The judiciary, the legislature and the executive — we’ve been working on all three branches of government on behalf of the secular community.
The U.S. Supreme Court must dismiss a manufactured case of a Colorado business so that religious discrimination is thwarted, we’re insisting in an amicus brief filed before it. We are deeply troubled about what a ruling in favor of the company will mean; it will quite certainly result in religious discrimination being ratcheted up.
We’ve scored victories in Congress
We have someone full time in Washington, D.C., to advance our cause, and he’s been impressively effective. In his latest dispatch, FFRF Director of Governmental Affairs Mark Dann lays out our recent successes on various fronts – from a proposed Thomas Paine memorial to the curbing of dubious religious health care entities — all due to your support and the work of stalwart members of Congress.
Biden administration shouldn’t allow religious discrimination
We’re expressing our displeasure to the Biden administration over a new USDA rule that allows religious schools to discriminate and still remain eligible for federal funding for meal programs for their students. “This is a ‘get out of jail free’ card for religious schools,” comments FFRF Legal Director Rebecca Markert.
We prompted Kan. school board to get rid of discriminatory dress code
We have some good news to report on the local level. We obtained a victory for free speech in Kansas by having a school board there get rid of its discriminatory clothing policy. The local media outlet republished our press release in its entirety, which you can read here.
We’ve awarded almost $20,000 to student essay winners
And we’re proud to announce $19,350 in prize money to the winners of the 2022 David Hudak Memorial Black, Indigenous and Persons of Color Student Essay Competition. Young freethinkers such as these provide us hope. Congratulations to them!
The horrible attack on Salman Rushdie
On a sadder note, we decried the vicious attack on writer Salman Rushdie almost immediately after it happened last Friday. We emphasized that the root cause of the animus against freethinking writers such as Rushdie stems from the completely absurd notion of blasphemy, a victimless crime that ironically creates innocent victims — either through blasphemy laws (in place in 80 countries) or through vigilante ventures (such as the awful assault on Rushdie).
How constitutional absolutes are killing us
We have an impressive array of blogs for your perusal. FFRF Associate Counsel Sam Grover bravely tackles the constitutional absolutism of the First and the Second Amendments.
“In my line of work, I regularly come up against angry religious extremists who wish death upon me and all others who advocate for the constitutional separation of religion and government,” his compelling piece begins. “My co-workers and I live with the constant reality that we are never entirely safe at work. Even so, I readily acknowledge that the chances of experiencing an active shooter event are remote. But, as the recent shootings in Uvalde, Texas, and Highland Park, Ill., have reminded us, in the United States this type of mass shooting is far more common than it needs to be.”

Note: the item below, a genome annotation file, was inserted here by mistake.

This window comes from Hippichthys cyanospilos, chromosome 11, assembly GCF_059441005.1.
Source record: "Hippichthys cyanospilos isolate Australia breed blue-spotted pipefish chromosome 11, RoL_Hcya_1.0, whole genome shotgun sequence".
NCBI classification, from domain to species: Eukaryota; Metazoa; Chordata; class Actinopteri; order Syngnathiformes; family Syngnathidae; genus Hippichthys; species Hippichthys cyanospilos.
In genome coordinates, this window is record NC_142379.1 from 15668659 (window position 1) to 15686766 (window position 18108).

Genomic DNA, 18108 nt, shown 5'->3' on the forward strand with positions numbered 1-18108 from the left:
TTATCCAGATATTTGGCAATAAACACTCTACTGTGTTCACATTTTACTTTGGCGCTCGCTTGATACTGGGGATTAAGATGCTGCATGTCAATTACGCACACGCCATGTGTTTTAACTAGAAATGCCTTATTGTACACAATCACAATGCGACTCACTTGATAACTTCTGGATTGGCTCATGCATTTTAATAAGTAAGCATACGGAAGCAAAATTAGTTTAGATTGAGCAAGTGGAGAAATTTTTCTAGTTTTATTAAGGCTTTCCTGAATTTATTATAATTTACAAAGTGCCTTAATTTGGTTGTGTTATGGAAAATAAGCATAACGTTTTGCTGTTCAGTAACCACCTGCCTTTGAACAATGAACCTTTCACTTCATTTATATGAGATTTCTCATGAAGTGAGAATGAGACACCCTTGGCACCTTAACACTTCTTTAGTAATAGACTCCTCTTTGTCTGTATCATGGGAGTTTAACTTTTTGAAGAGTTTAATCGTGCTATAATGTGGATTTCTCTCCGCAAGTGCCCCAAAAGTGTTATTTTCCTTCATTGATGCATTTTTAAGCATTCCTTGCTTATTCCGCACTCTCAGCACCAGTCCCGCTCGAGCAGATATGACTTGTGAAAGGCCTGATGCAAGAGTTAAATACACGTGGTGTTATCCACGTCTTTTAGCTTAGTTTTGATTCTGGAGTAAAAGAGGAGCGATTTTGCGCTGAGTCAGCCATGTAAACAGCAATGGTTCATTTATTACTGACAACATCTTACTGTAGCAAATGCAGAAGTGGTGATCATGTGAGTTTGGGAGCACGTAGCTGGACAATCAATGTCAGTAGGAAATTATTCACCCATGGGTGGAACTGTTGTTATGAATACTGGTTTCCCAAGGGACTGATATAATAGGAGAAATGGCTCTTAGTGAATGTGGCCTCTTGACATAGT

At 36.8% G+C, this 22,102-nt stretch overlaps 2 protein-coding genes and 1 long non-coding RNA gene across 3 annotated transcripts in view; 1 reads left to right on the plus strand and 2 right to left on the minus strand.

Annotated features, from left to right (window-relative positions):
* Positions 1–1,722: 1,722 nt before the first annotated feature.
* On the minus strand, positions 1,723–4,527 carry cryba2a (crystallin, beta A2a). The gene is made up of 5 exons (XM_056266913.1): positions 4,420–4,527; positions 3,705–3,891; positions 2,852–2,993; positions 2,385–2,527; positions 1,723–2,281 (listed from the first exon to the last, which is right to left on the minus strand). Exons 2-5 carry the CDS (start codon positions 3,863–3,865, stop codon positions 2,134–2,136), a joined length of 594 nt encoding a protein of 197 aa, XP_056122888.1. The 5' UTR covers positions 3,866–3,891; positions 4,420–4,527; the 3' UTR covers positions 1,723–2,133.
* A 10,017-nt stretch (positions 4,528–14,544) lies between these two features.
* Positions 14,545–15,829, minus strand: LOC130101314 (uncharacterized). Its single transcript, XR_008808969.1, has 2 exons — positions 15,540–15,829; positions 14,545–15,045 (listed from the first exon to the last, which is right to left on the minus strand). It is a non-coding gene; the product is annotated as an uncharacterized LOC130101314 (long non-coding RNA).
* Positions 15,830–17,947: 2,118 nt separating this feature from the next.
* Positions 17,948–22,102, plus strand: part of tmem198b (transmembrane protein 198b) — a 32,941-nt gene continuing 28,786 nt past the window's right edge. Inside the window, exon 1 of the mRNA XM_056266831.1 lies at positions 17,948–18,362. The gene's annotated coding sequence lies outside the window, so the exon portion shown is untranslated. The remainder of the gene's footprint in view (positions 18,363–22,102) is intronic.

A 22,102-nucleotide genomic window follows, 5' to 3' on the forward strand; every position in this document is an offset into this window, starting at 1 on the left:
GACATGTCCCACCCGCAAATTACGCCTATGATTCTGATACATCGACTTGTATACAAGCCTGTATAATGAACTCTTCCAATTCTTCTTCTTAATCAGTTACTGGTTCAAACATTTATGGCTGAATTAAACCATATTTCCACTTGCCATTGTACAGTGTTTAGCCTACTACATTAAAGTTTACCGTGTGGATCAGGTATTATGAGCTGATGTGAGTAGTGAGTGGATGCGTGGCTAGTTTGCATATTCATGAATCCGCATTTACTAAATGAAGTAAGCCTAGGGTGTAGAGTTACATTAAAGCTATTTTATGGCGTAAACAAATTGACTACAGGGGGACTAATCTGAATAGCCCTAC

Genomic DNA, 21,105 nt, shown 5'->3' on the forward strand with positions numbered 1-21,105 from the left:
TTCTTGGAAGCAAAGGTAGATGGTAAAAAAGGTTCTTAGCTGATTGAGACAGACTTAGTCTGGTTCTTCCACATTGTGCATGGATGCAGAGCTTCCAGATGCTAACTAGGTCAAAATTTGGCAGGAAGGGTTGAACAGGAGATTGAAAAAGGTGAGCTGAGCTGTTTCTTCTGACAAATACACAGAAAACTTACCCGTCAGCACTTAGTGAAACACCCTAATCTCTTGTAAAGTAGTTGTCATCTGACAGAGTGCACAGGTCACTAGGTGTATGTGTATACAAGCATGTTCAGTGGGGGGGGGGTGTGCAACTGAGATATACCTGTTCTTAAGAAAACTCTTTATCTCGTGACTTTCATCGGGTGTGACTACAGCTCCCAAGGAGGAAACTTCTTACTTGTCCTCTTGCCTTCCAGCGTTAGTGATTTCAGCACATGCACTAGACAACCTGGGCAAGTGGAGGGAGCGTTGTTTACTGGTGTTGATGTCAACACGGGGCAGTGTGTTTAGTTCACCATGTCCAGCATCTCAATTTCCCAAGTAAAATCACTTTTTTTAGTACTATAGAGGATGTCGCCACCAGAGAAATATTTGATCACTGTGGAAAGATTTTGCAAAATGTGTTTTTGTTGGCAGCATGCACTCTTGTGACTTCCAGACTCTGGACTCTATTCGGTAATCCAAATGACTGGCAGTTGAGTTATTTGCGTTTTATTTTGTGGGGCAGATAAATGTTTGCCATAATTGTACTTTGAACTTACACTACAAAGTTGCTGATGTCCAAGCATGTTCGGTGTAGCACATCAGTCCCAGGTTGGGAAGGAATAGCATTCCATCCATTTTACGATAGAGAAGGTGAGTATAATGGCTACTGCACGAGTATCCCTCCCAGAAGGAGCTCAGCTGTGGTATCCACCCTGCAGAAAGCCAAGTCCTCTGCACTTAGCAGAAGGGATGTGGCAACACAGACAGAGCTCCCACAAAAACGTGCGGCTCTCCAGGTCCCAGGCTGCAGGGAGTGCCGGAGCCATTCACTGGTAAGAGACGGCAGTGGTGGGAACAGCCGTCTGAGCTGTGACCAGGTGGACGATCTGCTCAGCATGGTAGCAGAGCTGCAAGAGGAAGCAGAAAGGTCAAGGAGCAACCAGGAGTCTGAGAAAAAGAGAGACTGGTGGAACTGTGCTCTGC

We must defend critical thinking — and public libraries
FFRF Contributing Writer Barbara Alvarez (a former librarian herself) urges secularists to defend critical thinking and public libraries. “We must hold sacred the values of intellectual freedom, inquiry and dialogue in places such as — and not limited to — public libraries,” her column concludes.
The problematic Christian flag
FFRF Legal Intern Jeff Mollet deftly ties Christian nationalism to the Christian flag, pointing out all the ways in which they are problematically linked. Spotlighting the attack on the U.S. Capitol and a recent Christian flag-raising ceremony at Boston City Hall, he asks: “What happened to love thy neighbor?”
A brilliant Nobel-winning skeptic
Veteran freethinker and writer Jim Haught tells us the tale of his all-time favorite teen in history: a brilliant Nobel-winning skeptic who came up with his astronomically revolutionary theory at the grand old age of 19. Read more about Subrahmanyan Chandrasekhar here.
Religion and the CIA
I’ve been satisfyingly busy with radio recently. For our Freethought Radio show, I interviewed Professor Michael Graziano regarding his fascinating new book Errand Into the Wilderness of Mirrors: Religion and the History of the CIA about how the United States has used and misused religion in its global ambitions.
How India’s Hindu nationalist govt is taking it away from ideals on its 75th
India’s 75th anniversary of its independence from the British has been marred by the currently reigning Hindu nationalist government, and for Madison’s community radio station, I talked with an Indian professor about how far the country is moving away from its founding secular ideals. (Scroll down at the link to “World View” for the past Sunday; the interview starts at the 30-minute mark.)
Be it radio, press releases or blogs and be it us persuading the executive, the judiciary or Congress — we’re able to do it all only due to your unwavering generosity.